The parents appealed, but the Court of Appeals affirmed. Id. The intermediate

Page 353

appellate court first concluded that the undisputed facts established that the store owner had neither actual nor constructive notice of the condition that caused injury, pointing out that the store owner had received no reports of loose tiles in the area where the accident occurred and that none of the mirrored tiles in that area had ever previously fallen. Id. at *2. The Court of Appeals next rejected the parents' separate argument that the store owner owed a duty to its customers " to inspect and test the structural integrity of the mirrored tiles on a regular basis." Id. The Court of Appeals explained:

The risk of defective construction materials or of the negligent construction of improvements to real property should not be placed on the owner of the property unless the owner knew of and accepted the defective materials or negligent work. It is undisputed in this case that Castner-Knott did not design or install the mirrored tiles or the decorative metal channels holding them in place and that Castner-Knott had no reason to know or even suspect that the mirrored tiles and metal channels were defective or improperly installed. As the owner of the premises, Castner-Knott was acting reasonably by assuming that its contractor and material suppliers constructed improvements to its store that would be reasonably safe for the purposes for which they were intended.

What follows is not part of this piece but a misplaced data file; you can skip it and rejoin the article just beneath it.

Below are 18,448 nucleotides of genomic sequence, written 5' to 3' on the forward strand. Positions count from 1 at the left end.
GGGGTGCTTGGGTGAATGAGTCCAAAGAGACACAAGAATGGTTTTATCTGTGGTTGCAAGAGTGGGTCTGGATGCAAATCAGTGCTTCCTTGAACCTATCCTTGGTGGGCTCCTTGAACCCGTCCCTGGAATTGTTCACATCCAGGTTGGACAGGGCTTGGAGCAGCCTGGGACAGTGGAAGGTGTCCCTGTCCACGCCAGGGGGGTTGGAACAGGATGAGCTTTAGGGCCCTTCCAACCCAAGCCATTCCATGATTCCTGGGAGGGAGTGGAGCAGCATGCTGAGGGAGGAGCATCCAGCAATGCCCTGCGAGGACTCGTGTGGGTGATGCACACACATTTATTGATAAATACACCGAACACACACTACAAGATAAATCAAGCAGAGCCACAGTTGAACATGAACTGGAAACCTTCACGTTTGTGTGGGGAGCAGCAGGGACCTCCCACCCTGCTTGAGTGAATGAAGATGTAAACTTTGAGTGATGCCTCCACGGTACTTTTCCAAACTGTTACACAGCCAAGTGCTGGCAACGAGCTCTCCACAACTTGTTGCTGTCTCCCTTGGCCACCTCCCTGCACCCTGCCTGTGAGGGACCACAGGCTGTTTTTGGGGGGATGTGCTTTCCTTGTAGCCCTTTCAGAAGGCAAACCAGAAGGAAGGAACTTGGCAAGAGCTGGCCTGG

After the construction of the improvements to its Rivergate store, Castner-Knott had the duty to protect its customers from dangers that could be discovered by reasonable inspection. It is undisputed that Castner-Knott employees conducted general visual inspections of the store and that the cleaning crew hired by Castner-Knott was instructed to inform the store of any dangerous conditions that might be discovered during the cleaning process. These activities were reasonable in light of the condition of the premises and Castner-Knott's experience operating department stores. The law will not impose a duty on Castner-Knott to test the structural integrity of mirrored tiles in its stores without some credible evidence of other failures of the same type of mirrored tiles.

Id. at *3 (footnote omitted).

This same rationale applies to the Parkers' argument in this appeal. Again, the undisputed facts establish that Mr. Patel relied upon D & S Builders to construct the Hotel in a reasonably safe manner and that he had neither actual nor constructive notice of the defective shower bench installation. Tennessee law imposed no duty on Mr. Patel to inspect the work of the independent contractor during construction or to test the structural integrity of the shower bench after the Hotel was completed in the absence of any reports of problems with this shower bench or others of the same type. See Id.

IV. Conclusion

We hold that the undisputed facts fail to establish either the accepted work doctrine exception or the nondelegable duty to the public exception to the general rule that property owners are not liable for the negligence of independent contractors. We also hold that the undisputed facts establish that Mr. Patel had neither actual nor constructive notice of the defective condition created by the independent contractor's negligence. Accordingly, the judgment of the Court of Appeals is affirmed in part and reversed in part. The decision of the trial court granting summary judgment is reinstated. Costs of this appeal are taxed to Greg and Diane

Page 354

Parker and their surety, for which execution may issue, if necessary.


Buy This Entire Record For $7.95

Official citation and/or docket number and footnotes (if any) for this case available with purchase.

Learn more about what you receive with purchase of this case.